Last edited:

Eugen Pinak

New Member
That's all nice and fine, but my reply was about "teams that could be maneuver separately". To be able to do so, such team at do have: a) designated leader, b) fixed composition and c) doctrinal permission. Those conditions were met by US Army in 1956 squad. From 1942 there was one (LMG) team in the US squad, however, it was not to maneuver separately. BTW, the rest of the "unitary" squads also had such team - no mater it was called "team" or not.

Also, before WW II there were no LMG at the rifle squads at all - they were concentrated at the company (from 1940 at the platoon) level.


Staff member
The doctrine permission was there, I quoted it. Once that is there, it was trained, practiced and employed.

Fixed structure is meaningless as the squads were trained to use the WW2 version of bounding overwatch. They created their own structure, the obvious one being a rifle team and an LMG team (as the latter was already in doctrine). When they using rushes with the LMG providing covering fire, the rifle 'team' itself was split into to two sections, alternating rushes and covering fire.

It doesn't matter when the team structure was fully implemented the T/Os, it was used through WW2.

In terms of whether the LMG was in the squad, I guess 1939 US Army manual that I posted clearly stating you are wrong doesn't matter.

I guess that it doesn't matter that FM 7-10 never discusses the squad without an automatic rifle; all the discussion includes how the squad employs the automatic rifle during operations.

Why is that? Why is the squad always discussed with an automatic rifle if you are correct and the automatic rifle is a platoon asset? Sometimes what is missing is just as telling as what is written.

I will not try to convince you that US infantry squads maneuver as teams. It is in the historical records.

Also, before WW II there were no LMG at the rifle squads at all - they were concentrated at the company (from 1940 at the platoon) level.

if you are talking about the T/O, you are likely correct. In reality/practice, no. Or are we going to discuss which year WW2 started for the US?

At this point, I am not sure what you are defending. If you are defending the fact that the T/O doesn't move the BARs to the individual squads until 1943, then you are correct. End of discussion.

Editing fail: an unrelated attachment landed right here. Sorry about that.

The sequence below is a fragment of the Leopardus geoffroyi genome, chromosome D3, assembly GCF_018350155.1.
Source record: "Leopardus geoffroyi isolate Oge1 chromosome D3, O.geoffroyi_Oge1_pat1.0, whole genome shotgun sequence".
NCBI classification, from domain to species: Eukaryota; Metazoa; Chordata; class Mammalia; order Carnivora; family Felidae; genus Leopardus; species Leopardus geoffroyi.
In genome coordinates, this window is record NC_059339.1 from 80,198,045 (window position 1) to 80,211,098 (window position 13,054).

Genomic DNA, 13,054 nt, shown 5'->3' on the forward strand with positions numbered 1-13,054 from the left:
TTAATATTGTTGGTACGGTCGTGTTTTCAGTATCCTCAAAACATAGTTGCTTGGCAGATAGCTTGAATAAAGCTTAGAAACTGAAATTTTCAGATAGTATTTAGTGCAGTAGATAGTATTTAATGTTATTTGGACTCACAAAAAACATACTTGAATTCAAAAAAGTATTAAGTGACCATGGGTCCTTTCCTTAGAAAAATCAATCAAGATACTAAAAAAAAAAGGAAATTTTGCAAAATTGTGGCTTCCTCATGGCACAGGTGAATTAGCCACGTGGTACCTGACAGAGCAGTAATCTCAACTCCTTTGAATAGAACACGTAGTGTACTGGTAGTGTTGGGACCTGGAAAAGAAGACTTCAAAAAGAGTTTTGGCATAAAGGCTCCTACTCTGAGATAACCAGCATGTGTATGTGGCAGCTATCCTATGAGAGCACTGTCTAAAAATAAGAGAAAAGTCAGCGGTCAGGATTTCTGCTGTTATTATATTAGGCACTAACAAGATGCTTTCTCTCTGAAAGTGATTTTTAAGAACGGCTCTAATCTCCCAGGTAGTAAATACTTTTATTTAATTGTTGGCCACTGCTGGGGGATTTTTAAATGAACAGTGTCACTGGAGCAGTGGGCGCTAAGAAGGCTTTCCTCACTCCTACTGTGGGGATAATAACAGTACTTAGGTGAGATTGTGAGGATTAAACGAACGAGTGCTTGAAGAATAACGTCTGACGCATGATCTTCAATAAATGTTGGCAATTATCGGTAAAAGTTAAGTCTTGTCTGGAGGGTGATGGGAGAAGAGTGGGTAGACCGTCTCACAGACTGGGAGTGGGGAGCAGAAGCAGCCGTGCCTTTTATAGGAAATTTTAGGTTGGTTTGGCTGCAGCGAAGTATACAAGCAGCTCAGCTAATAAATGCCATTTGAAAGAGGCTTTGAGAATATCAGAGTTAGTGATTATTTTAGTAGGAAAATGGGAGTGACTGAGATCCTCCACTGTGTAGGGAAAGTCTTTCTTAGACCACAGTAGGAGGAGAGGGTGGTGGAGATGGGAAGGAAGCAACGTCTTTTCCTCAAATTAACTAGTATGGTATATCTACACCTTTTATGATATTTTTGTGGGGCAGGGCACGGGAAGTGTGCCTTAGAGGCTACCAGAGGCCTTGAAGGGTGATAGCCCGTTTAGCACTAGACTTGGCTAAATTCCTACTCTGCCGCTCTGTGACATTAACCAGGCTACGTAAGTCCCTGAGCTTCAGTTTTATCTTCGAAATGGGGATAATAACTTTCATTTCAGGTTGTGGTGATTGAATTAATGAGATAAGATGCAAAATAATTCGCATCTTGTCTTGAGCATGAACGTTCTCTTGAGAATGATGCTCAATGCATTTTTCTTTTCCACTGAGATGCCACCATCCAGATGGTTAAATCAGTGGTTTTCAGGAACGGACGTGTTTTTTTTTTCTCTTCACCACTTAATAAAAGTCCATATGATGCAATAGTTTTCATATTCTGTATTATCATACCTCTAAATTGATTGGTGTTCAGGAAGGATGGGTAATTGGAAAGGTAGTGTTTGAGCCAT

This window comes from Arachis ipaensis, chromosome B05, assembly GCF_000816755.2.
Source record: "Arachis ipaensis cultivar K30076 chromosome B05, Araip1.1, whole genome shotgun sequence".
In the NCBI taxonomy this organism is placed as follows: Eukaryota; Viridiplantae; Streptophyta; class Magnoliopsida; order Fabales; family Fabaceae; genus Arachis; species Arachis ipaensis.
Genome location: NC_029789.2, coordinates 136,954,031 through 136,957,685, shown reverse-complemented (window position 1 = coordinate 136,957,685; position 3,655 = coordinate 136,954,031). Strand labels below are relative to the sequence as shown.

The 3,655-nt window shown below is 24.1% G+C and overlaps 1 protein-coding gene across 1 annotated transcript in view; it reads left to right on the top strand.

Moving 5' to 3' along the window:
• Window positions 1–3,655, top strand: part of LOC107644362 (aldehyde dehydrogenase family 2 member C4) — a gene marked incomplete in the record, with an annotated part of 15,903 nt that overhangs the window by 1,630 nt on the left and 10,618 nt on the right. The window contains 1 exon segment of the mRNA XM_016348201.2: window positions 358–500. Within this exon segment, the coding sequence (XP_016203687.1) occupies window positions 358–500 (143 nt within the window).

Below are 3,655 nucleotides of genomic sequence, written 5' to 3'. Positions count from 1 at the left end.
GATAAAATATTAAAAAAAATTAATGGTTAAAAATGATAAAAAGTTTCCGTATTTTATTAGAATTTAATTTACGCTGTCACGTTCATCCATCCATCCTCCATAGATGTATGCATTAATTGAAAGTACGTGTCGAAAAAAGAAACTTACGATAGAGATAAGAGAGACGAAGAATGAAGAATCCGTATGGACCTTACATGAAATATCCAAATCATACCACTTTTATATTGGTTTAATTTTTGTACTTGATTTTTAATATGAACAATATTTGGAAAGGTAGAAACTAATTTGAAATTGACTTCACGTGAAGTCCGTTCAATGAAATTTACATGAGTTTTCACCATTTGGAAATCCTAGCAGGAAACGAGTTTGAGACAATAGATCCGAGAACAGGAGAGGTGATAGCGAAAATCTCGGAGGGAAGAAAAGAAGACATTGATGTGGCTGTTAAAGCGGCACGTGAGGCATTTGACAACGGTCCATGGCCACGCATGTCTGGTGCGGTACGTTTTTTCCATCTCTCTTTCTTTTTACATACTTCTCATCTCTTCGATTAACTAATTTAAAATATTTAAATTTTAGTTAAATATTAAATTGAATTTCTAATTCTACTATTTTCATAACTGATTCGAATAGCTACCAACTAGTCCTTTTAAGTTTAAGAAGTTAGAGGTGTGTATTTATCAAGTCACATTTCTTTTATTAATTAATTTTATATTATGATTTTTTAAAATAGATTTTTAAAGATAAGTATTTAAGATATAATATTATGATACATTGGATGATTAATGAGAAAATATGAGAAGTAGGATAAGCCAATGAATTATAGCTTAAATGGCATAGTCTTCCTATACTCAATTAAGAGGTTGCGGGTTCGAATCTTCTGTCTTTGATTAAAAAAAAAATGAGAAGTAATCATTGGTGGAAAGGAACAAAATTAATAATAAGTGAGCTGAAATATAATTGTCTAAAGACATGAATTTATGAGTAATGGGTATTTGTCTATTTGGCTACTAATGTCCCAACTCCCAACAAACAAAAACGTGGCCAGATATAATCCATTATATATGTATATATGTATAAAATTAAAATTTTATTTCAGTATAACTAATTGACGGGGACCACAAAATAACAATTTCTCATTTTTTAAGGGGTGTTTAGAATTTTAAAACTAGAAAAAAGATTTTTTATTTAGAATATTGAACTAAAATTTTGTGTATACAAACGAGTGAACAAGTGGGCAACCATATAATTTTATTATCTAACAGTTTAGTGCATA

If you are arguing the the US infantry squads didn't organze into two teams and fight that way, you are wrong. Still end of discussion, because this all doesn't matter. We will agree to disagree.

It is interesting that we are here to discover how armies fought. Doctrine and organization are part of the answer, but the actual practice in the end is what matters. During war, doctrine and organization are created on the battlefield. Manuals will lag as positive practices take time to identify and document. In 1939 we see the US had a doctrine of splitting the squad for tactical movement. We see that in 1939 the US was already placing the LMG in the squad. Whether the LMG was organized into a separate squad is immaterial, as reality during the war saw the LMG placed in the squad. Just like the paragraph I posted in the Italian infantry squad thread discussing the Italian experience, doctrine and organization can (and useably does) lag behind actual practice.
Last edited:


Staff member
From FM 7-10 1942, pp. 1-4. discussing the organization of the company.

While the organization chart on page 1 shows the LMG as a separate squad, the discussion of the various weapons states their employment. It is clear that the separate LMG squad was an administrative organization only and not a tactical one. From p. 4.

(3) Automatic rifle_(a) The automatic rifle provides the rifle squad leader with an easily controlled and maneuvered weapon capable of a large volume of fire. It is used against ground targets in a manner similar to the light machine gun, and also engages air targets. Its light weight permits the automatic rifleman to maintain the rate of advance of riflemen and to fire from any position.
My bold.